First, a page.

As we get closer to the start of training camp, Iím wondering when we might start seeing more of our draft picks signing contracts.
-- Curtis M.

I havenít been given any indication that more signing are imminent, but I do see the Vikings positioning themselves to be able to sign draft picks in the next few weeks. Iím not anticipating any of the draft picks missing training camp time because of contractual impasses.

Elite pass-catching TEs are able to force opposing defenses to bring an extra CB on the field. Does Visanthe Shiancoe get this type of respect? What is your opinion on having 2 pass-catching TEs (who can block) on the field at the same time? Do you believe that could force teams to take off the extra LB? If so, this could be a very good advantage for our running game. Based on your observations, could Mickey Shuler be that all-round TE who could force team to defend him with a CB? I know we have Jeff Dugan and Jim Kleinsasser, but while they are good blocking TEs I personally do not think they have the requisite speed to be ďweaponsĒ in the passing game.
-- Christopher S.

Shiancoe has earned the respect of defenses around the league for his pass-catching ability, although Iím not sure on how often heís covered by a CB and how often heís covered by a LB. Iím guessing he sees coverage from both positions and probably also is covered by Ss from time-to-time. For some teams, having 2 pass-catching TEs might work great, but at this point I donít see that being the optimal setup for the Vikings offense. With talented WRs such as Bernard Berrian, Percy Harvin and Sidney Rice, I think itís more beneficial to use 1 TE (Shiancoe) in the passing game as opposed to 2 or more TEs.

AS for Shuler, perhaps he has the potential to 1 day be a reliable target in the passing game, but without watching him play 1 game or participate in 1 full-contact practice, Iím a bit uncomfortable setting too high of expectations for him. I was impressed with him during the offseason program and mandatory minicamp, but those activities are a far cry from regular season action.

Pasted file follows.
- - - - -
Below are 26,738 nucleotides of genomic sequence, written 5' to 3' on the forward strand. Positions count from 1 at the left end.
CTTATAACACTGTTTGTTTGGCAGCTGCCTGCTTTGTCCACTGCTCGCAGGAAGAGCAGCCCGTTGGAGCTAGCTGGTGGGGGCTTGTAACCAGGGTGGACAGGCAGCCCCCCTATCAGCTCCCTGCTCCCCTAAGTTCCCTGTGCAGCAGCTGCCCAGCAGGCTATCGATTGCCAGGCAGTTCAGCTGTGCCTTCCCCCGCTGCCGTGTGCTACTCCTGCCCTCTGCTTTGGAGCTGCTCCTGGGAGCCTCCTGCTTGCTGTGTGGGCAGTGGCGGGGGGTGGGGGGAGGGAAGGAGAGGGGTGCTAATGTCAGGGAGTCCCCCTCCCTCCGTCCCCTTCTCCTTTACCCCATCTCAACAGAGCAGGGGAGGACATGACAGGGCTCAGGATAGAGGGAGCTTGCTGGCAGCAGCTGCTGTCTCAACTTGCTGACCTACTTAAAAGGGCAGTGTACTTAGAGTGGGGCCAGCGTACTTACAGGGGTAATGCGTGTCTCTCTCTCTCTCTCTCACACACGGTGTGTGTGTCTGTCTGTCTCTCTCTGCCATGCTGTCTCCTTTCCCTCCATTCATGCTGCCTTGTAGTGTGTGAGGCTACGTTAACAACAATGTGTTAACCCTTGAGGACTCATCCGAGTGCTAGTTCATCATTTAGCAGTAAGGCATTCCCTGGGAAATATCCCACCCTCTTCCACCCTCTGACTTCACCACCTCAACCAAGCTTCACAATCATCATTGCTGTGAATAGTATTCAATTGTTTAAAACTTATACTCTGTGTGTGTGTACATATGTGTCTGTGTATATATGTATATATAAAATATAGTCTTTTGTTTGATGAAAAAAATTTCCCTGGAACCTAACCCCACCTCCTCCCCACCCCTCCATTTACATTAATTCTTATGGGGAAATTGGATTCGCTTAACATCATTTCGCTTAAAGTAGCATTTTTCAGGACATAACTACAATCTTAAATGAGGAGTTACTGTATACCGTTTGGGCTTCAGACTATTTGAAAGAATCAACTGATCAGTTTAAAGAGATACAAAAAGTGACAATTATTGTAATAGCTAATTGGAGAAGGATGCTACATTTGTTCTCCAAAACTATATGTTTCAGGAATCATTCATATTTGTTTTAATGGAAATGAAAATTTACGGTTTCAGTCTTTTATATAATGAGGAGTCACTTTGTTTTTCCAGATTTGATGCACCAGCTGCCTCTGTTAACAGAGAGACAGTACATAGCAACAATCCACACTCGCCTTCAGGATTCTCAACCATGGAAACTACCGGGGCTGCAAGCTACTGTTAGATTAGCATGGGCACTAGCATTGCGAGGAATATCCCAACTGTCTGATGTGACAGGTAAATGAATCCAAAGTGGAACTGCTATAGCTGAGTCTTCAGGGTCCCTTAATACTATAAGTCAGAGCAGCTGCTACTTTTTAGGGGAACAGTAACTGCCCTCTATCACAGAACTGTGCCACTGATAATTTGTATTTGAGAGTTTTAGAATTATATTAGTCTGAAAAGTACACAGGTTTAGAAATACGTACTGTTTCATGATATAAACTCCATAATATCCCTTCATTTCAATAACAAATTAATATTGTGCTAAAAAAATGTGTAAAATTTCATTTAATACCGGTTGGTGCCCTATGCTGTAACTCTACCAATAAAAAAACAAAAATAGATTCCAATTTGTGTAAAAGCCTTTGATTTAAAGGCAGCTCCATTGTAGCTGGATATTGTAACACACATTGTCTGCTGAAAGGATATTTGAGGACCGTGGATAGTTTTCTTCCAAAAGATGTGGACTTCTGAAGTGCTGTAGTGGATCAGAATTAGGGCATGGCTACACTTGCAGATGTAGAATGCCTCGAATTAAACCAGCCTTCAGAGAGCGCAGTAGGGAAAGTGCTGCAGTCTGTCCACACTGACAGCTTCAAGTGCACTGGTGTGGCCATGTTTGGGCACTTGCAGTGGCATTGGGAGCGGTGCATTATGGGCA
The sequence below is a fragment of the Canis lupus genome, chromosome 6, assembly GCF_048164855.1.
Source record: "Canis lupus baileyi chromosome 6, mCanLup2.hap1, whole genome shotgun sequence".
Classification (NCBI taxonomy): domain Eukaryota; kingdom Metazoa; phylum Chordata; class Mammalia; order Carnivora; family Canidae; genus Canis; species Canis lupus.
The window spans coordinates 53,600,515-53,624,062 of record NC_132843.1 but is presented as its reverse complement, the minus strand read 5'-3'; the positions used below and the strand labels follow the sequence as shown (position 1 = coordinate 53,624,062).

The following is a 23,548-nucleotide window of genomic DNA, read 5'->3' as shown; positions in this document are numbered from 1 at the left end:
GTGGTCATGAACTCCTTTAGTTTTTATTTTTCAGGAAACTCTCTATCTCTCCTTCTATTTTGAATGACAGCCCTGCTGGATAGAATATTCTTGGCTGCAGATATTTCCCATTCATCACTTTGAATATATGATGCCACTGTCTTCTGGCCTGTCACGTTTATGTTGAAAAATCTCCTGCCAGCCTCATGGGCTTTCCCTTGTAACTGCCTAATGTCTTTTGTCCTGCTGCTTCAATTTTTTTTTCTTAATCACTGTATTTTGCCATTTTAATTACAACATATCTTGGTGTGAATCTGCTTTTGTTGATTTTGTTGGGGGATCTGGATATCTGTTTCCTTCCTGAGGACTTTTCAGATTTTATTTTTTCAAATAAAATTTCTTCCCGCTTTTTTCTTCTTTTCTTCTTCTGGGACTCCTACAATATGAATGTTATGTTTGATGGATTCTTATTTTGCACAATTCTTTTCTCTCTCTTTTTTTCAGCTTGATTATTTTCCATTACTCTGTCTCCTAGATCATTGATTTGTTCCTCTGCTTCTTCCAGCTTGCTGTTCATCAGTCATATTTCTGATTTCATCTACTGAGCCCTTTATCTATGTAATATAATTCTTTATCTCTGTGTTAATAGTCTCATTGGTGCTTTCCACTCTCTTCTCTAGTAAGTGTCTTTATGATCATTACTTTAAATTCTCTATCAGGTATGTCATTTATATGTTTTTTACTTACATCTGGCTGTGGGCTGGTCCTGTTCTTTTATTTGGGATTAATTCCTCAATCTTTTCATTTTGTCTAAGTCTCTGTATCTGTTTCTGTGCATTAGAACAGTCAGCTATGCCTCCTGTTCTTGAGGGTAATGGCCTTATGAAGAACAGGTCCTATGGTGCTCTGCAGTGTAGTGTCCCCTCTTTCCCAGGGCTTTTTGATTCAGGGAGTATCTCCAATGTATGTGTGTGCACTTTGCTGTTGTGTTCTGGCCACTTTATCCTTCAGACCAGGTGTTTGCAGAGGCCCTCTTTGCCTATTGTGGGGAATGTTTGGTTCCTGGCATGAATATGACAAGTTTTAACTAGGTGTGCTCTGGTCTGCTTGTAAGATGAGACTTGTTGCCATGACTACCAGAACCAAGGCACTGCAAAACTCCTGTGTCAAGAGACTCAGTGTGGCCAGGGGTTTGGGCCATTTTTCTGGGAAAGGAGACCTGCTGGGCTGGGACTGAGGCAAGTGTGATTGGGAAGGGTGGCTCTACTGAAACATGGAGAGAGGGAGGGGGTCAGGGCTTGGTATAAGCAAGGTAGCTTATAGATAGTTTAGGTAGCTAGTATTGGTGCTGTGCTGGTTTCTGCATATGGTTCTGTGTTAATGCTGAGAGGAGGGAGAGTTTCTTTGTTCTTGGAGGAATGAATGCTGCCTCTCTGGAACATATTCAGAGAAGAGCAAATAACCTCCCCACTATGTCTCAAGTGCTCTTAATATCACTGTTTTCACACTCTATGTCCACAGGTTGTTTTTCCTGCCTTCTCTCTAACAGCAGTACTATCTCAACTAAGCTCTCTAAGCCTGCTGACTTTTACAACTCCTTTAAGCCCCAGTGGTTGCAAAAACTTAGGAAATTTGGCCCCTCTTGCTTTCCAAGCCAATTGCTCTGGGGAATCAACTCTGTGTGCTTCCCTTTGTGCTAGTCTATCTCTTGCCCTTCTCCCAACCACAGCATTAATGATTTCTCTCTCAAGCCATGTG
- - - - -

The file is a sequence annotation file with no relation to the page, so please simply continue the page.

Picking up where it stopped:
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6/28/10 12:48 P

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6/28/10
By Mike Wobschall, vikings.com

First I just want to say thanks so much for everything you do with the website. You do a great job, keep it up! If RB Darius Reynaud does not make one of the RB spots, will he possibly return to being punt returner?
-- Joe H., Sioux Falls, SD

Operating under the assumption that Reynaud makes the 53-man roster out of training camp, I anticipate heíll be in the mix to return punts regardless of his role in the offense. Iíd actually submit to you that Reynaudís special teams ability is an advantage for him as he battles for a spot at either RB or WR. Players who can fulfill multiple roles are more valuable than players who are pigeon holed to just one position or one role.

I've been a die-hard Vikings fan since 1964. What are Colt Anderson's chances of making the 53-man roster? He's a great S and outstanding special teamer. Go Vikings!
-- Tom Hart, Butte, MT

Anderson is a guy that really works hard at his craft and has shown during his time with the Vikings an ability to play both defense and special teams, as Tom mentioned in his question. The problem for Anderson, who joined the Vikings as an undrafted rookie free agent before the 2009 season, is that heís not near the top of the depth chart at S and there are also a handful of players at his position (i.e. Husain Abdullah and Eric Frampton) who can also contribute as core special teams players. As well as Anderson has represented himself with the Vikings over the last year, heís got an uphill climb to make the 53-man roster out of training camp. But I must say that I like Anderson and I hope he finds a way to stick around the Vikings.

Chester Pitts is a very good OG and is available in free agency. I read that the Vikings are interested in him and have at least given him a call. Is there any chance of acquiring Pitts or anyone else as a new offensive lineman that can contribute this year for the Vikings?
-- Ryan T., Maple Grove, MN

The answer to the question is yes. There is a chance the Vikings will acquire another offensive linemen via free agency to improve the team. Vikings VP of Player Personnel Rick Spielman has said frequently that building and maintaining an NFL roster is a never-ending process. Exploring the free agent market and entertaining the idea of signing players, regardless of position, is part of that process. As it relates to Pitts specifically, itís my opinion that heís a player the Vikings will consider signing. There are several factors that go into this decision - the playerís health and contract demands being two of the most important Ė so nothing feels probable or imminent. But it is something worth following because Pitts is a good player who could be in high demand once training camp nears.

Which one of the players on the Vikings roster would most likely play in the World Cup? Would any of them even be competitive?
-- Curtis, vikings.com Blog commenter

By virtue of their NFL jobs, Iím going to say that Chris Kluwe, Rhys Lloyd and Ryan Longwell would have the best chance to succeed in soccer. I believe Lloyd was actually an outstanding soccer player in high school. But Iíll also throw out 2 more guys who might be pretty tough soccer players Ė G Anthony Herrera and RB Ian Johnson. Both guys love talking about soccer and therefore Iíve concluded that they might actually be good at playing soccer, too. But I also have to say that none of the players Iíve mentioned above would be very competitive in World Cup competition.